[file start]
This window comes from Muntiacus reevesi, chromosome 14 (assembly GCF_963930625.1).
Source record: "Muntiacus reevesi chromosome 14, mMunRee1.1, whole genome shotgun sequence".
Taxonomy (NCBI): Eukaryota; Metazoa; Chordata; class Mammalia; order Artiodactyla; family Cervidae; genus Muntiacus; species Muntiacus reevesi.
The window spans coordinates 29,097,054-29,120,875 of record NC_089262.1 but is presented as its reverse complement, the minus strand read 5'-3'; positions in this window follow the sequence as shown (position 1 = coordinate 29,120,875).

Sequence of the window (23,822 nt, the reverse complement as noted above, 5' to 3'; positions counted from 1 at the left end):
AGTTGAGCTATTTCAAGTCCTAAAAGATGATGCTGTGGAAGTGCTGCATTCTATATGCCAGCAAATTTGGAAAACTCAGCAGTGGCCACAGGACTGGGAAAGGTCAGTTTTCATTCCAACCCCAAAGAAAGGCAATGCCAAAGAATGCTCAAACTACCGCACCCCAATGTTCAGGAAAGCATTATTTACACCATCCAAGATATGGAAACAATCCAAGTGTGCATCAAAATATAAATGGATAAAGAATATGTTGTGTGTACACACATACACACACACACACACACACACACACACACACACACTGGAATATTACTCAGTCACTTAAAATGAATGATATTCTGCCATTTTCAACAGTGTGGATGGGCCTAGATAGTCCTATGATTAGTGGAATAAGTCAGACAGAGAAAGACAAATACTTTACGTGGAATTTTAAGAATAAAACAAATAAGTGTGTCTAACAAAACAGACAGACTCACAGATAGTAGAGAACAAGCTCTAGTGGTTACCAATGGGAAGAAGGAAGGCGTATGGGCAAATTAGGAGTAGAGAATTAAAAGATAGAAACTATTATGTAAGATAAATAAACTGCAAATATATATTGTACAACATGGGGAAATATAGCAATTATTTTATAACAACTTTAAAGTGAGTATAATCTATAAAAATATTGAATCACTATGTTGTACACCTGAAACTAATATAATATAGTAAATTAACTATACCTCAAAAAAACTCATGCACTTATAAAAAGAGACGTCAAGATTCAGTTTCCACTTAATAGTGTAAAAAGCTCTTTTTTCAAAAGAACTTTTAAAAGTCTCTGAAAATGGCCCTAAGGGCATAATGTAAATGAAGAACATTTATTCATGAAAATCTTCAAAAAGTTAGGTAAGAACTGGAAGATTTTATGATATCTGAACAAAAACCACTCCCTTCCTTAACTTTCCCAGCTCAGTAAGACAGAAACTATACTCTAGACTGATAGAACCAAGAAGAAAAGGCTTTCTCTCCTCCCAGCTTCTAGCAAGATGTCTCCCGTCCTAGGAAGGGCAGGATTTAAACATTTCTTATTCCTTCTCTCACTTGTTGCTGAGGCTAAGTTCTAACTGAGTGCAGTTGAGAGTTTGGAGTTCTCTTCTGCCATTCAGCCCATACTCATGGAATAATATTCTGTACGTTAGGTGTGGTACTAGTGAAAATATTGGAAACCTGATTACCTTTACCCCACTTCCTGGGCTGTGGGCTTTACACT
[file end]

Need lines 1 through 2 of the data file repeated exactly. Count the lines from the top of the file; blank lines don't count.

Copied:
This window comes from Muntiacus reevesi, chromosome 14 (assembly GCF_963930625.1).
Source record: "Muntiacus reevesi chromosome 14, mMunRee1.1, whole genome shotgun sequence".